Rob Van Dam on Hook’s potential, whether there are plans for him to do more with Hook in AEW, old school vs. new school


By Jason Powell, Editor (@prowrestlingnet)

The Two Man Power Trip of Wrestling Podcast with Rob Van Dam
Host: JP John Poz
Twitter: @TwoManPowerTrip
Interview available at

Whether there are plans for more in AEW with Hook: “I don’t know, I’m not even exactly sure what you’re asking, but I mean as far as like, was there supposed to be anything more… You know, I’m not one to open up a plan-book… I’m more of a live-by-the-moment kind of a person. So, in that regard, I usually don’t know until it happens. It’s just talk anyway, so I don’t put that much into, ‘We’re going to do this and that, and that, and then maybe you are, maybe you’re not.’ You know, that’s just life in general. Hook came down and made the save when Brian Cage came in… I think that certainly leaves room for another match down the road. Tag match? Or I guess there’s three or four of them… so maybe, maybe build it for them if that’s something people would care about.”

On the potential of Hook: “He’s a very likable guy and [that’s] not just first-hand from me thinking he’s got a good vibe [and] I like him, but I even noticed first that the crowd took to him so much, and so I was trying to figure that out, like, what is that about him? I think it’s cool that he’s Taz’s son. To use a pun – that’s a little hook on his character, and makes him stand out a little bit. Honestly, when I saw him and Samoa Joe do their little promo face-off. I thought it was funny how he held the microphone up, and it made me laugh. I thought it made him look like an unruly punk that just had some things he wanted to say but wasn’t necessarily taught how, because that’s the way it came across, which should be good for, I think, the message they were doing. I like him.”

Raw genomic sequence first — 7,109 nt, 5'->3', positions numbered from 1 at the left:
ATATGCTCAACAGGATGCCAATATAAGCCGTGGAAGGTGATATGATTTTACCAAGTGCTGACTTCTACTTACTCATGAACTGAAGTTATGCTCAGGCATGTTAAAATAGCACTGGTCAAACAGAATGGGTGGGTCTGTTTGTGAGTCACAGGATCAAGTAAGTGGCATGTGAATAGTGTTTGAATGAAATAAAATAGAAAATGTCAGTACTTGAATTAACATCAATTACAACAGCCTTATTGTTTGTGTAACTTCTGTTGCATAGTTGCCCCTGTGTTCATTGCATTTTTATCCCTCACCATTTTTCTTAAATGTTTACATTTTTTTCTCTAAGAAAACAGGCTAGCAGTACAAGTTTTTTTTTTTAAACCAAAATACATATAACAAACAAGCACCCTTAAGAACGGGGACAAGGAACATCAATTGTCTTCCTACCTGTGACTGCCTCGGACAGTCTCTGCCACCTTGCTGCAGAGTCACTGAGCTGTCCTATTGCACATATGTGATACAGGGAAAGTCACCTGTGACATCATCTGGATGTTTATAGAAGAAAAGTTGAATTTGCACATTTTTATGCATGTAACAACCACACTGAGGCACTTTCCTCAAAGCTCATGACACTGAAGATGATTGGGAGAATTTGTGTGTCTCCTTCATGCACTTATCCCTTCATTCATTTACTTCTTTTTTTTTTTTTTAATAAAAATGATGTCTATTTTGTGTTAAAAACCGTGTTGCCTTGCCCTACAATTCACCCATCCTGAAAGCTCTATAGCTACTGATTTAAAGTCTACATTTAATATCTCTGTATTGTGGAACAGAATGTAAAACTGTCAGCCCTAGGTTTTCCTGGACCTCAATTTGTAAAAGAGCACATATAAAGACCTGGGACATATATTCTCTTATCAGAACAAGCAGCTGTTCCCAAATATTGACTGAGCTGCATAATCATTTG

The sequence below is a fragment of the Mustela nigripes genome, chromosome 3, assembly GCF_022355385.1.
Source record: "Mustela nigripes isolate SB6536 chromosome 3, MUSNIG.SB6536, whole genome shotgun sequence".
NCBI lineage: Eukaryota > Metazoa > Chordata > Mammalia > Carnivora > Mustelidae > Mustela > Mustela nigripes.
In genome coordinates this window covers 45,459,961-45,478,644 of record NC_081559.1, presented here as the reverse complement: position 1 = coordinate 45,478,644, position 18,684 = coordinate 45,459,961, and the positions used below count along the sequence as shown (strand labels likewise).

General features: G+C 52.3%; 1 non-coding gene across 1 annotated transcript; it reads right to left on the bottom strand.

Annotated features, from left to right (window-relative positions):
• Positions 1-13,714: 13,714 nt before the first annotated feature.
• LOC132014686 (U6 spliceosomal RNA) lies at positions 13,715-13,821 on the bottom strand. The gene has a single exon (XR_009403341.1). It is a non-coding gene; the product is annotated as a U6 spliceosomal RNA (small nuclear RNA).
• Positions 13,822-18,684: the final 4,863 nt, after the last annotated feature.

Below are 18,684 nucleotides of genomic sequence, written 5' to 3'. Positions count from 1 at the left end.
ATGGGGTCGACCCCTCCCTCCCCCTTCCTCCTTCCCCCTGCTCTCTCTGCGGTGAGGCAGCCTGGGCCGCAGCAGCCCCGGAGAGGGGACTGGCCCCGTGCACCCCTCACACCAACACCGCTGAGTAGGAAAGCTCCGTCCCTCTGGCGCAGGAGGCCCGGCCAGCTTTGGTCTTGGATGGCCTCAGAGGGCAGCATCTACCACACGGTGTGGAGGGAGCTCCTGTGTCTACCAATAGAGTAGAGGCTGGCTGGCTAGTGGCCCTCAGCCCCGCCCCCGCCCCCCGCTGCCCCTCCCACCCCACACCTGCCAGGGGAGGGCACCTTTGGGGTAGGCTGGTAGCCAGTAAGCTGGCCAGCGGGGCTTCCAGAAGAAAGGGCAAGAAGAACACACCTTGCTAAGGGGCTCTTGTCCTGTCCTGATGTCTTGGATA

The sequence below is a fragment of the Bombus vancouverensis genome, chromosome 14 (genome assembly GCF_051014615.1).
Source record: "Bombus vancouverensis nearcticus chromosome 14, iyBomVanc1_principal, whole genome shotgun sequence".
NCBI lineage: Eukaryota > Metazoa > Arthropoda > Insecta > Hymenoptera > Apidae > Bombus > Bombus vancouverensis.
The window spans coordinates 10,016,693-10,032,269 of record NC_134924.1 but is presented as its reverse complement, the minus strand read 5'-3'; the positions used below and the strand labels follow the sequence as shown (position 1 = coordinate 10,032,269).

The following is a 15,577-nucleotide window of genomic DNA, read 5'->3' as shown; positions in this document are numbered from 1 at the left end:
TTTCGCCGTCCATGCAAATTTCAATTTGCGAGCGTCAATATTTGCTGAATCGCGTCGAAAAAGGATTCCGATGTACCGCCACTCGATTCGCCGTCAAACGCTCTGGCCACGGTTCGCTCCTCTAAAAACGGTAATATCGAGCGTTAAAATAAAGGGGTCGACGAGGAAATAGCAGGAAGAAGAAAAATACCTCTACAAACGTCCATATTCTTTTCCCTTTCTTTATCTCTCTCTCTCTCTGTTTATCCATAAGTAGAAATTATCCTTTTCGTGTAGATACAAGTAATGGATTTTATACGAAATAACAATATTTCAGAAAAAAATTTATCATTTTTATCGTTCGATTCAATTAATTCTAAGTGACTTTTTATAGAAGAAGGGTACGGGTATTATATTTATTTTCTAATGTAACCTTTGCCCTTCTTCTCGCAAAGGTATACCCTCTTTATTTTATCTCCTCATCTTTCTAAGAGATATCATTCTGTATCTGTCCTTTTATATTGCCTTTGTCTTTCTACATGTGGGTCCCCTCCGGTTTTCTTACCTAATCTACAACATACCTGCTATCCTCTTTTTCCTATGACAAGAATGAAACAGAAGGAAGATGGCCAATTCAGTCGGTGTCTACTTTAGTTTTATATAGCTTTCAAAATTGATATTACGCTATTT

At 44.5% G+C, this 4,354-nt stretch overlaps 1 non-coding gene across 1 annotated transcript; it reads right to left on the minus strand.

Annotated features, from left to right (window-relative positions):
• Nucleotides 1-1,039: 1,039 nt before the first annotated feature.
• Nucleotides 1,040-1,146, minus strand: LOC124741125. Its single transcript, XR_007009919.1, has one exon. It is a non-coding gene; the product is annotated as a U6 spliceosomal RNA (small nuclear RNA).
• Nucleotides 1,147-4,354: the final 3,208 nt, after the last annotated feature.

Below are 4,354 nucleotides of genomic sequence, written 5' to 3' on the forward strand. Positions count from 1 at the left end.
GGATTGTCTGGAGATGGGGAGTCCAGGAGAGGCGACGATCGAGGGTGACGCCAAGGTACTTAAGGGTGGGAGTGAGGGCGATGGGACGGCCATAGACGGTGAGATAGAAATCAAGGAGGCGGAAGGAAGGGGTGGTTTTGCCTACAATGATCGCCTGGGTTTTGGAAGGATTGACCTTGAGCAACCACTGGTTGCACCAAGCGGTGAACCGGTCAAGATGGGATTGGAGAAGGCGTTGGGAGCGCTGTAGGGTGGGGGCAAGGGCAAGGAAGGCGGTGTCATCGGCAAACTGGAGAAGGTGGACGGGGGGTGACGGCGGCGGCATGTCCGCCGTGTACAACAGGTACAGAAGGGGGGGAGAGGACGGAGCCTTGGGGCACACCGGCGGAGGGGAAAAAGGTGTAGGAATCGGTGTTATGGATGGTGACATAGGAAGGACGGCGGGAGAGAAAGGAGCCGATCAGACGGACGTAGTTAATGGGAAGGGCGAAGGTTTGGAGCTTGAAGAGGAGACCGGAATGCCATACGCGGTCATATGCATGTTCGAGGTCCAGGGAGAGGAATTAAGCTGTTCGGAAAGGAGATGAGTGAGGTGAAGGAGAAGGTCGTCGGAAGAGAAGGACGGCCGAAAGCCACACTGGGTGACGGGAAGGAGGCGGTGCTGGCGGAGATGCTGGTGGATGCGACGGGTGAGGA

Old school vs new school wrestling: “The way we trained, if you got bloody, that was good for the match, it made it look good. And there was no air allowed between anybody, my whole training with Sheik was about grabbing each other and bringing each other in tighter. Bringing each other in whether it’s a headlock, or a waist-lock, or an armlock, it was always about coming in and squeezing. Anytime someone was on their back, boom, you better be jumping on him trying to pin him, trying to win. And that’s not the way I see a lot of wrestling today. A lot of times, it eats me up. What’s the right way to put it? Some things are less than enjoyable for me to watch just because of that mentality, old school perspective that I have because I see what’s missing and the audience might not always know what’s missing, but they just know they’re not connecting in the way they used to be, you know, back in the day with other wrestlers when it was different.”

Other topics include breaking into the business under The Sheik, Sabu, AEW, Jungle Boy, Tony Khan, Swerve Strickland, Japan, AJPW, ECW, Paul Heyman, WWE, Vince McMahon, his WWE HOF induction, and more.


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